For a guy who makes his mark in lacrosse by making offensive players uncomfortable, Colin Boucher puts a lot of emphasis on being comfortable to be able to play his best. Boucher was recently signed to a two-year contract by the Buffalo Bandits. The signing may have come from out of left field for a lot of lacrosse fans who aren’t familiar with the 6′5”, 235-pound defender, but expect him to be an impact player right out of the gate for the Buffalo club, largely because of that c-word.
“It was comfortable,” Boucher says when asked why he chose to sign with the Bandits when pretty much every team in the National Lacrosse League was keen to add him to their lineup. “I already knew [Bandits defensive coordinator] Richie [Kilgour] from coaching in the summer. I already knew some of the guys from playing with them in St. Catharines and Six Nations. It was a comfortable choice and an easy transition that way, because I know some of the guys and I already know the defensive style so hopefully that can translate over into the winter.”
Comfort was one of the reasons you may not have heard of Boucher. After playing for the Orillia Rama Kings for most of his Ontario Junior A career, he was kind of tired of travelling to play. So he got together with some hometown friends and helped to start up a Huntsville team in the Ontario Senior B league. That allowed him to play at home with guys he already knew and was comfortable playing with.
When he was drafted to play with the Durham Turfdogs in the inaugural Canadian Lacrosse League season of 2012, it meant some more travelling, but he quickly adjusted to the league and found it provided benefits to his career. “I really noticed that the big thing was playing through the winter. It kept your stick good, it kept you in shape and it kept your lacrosse senses up,” he says. “Instead of basically taking the winter off, playing hockey or something else to keep you in athletic shape, you actually get to keep playing lacrosse. A lot of the guys in CLax I’d already played with and against in Senior B, so it transferred over pretty easily to play in CLax because you already knew the guys a bit.”
It obviously worked out pretty well, because Boucher was named the league’s top defender. Even so, with Barrie launching a CLax team in 2013, he wound up with the team closer to his home town, where he continued to lose a lot of games, as Huntsville had in Sr B and Orillia had in Jr A. The Blizzard went 3-11 to finish last in Clax, although they showed some signs of growing more competitive down the stretch.
With Huntsville folding, Boucher was looking for a place to play in the summer of 2013. “I wasn’t ready to retire from lacrosse so the only option was travelling again. I guess I picked some pretty good teams to go with,” he says in a classic case of understatement. Boucher was coveted by every team in Senior B and eventually decided to sign with the St. Catharines Saints.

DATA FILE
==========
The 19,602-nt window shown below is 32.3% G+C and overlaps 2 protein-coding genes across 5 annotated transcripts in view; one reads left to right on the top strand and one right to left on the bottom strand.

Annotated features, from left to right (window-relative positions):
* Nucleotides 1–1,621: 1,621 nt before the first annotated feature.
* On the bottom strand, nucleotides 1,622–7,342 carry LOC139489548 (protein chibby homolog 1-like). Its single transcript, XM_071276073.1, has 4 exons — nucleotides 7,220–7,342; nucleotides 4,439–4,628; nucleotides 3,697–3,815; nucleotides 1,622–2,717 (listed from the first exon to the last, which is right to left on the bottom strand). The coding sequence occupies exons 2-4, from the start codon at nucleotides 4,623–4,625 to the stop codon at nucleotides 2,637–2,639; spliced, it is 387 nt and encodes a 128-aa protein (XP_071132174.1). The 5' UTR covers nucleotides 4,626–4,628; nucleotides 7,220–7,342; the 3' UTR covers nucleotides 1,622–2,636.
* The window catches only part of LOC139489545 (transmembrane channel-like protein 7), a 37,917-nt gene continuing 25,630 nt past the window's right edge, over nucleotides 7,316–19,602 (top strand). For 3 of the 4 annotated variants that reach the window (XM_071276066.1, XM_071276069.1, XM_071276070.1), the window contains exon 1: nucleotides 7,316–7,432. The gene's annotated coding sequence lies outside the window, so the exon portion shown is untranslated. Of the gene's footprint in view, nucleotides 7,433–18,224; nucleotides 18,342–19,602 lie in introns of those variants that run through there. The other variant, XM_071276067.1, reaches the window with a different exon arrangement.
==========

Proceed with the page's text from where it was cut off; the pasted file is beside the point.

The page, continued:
Since he wanted to take a shot at the NLL, he figured the Saints would be a good stepping stone. “Once I decided to go with St. Catharines this summer, I knew they were the superior team so I knew that we were going to, with everything going right, make it to the Presidents Cup and I figured that was going to be my biggest foot in the door right there.”
What he hadn’t thought about was playing in Major Series Lacrosse as well. But teams came calling and it made sense for him to suit up with the Six Nations Chiefs: St. Catharines and Ohsweken (where the Chiefs play) aren’t too far apart, plus he was comfortable with the situation because he’d be playing with some mutual teammates on both teams.
If you’ve followed Canadian summer lacrosse this year, you know how well that all worked out for him. Boucher helped the Saints to a Presidents Cup championship then played a big role for the Chiefs as they went to Victoria and returned with the Mann Cup. “It was overwhelming,” Boucher says. “It was so busy that I couldn’t actually sit and take it in.
“After winning the Presidents Cup, I had two days to relax, hang out with my girlfriend, hang out with some friends, and then fly out to Vancouver. So there was no time really to sit and let hit hit me until after the Mann Cup was done. Once I was up relaxing, camping with a bunch friends, that’s when I actually got to sit and think about how amazing it was and how much of a historic summer to play 55 games and have two winning seasons.”
Now Boucher will be a big part of the retooling that the Bandits hope will help them get back to their championship ways. Again, an important part of joining the Bandits is comfort. Besides continuing to be coached by Kilgour, Boucher will get to play with summer teammates like Rory Smith, Billy Dee Smith, David Brock and Steve Priolo.
Kilgour has told him to just go in and play his game, which is tenacious and athletic defence. Boucher, who moves well for such a big man and likes to get out and pressure ball carriers, says he will need to be aware of the pace of the game and adapt his game to it. “I just have to learn when to charge a player and when to relax,” he says. “There were a couple of times I got myself caught in major because I didn’t expect guys to have an extra step on me. So my foot speed is something I’m going to have to work on and my knowledge of when to chase and when to sit back and let them come in.”
When he gets it all sorted out and becomes, yes, comfortable, in the NLL, you can bet he’ll earn plenty of fans in Buffalo, where the Bandits faithful love a rough and tumble game. Boucher turned heads in the summer when he knocked some very sturdy players right to the ground with solid, clean cross-checks. Once he gets settled in, expect him to be doing the same in Buffalo.Stamp is a TV sports announcer and lacrosse lover whose skill set made him a defender but who always dreamed of being a goal-scorer. He can be reached at email@example.com.
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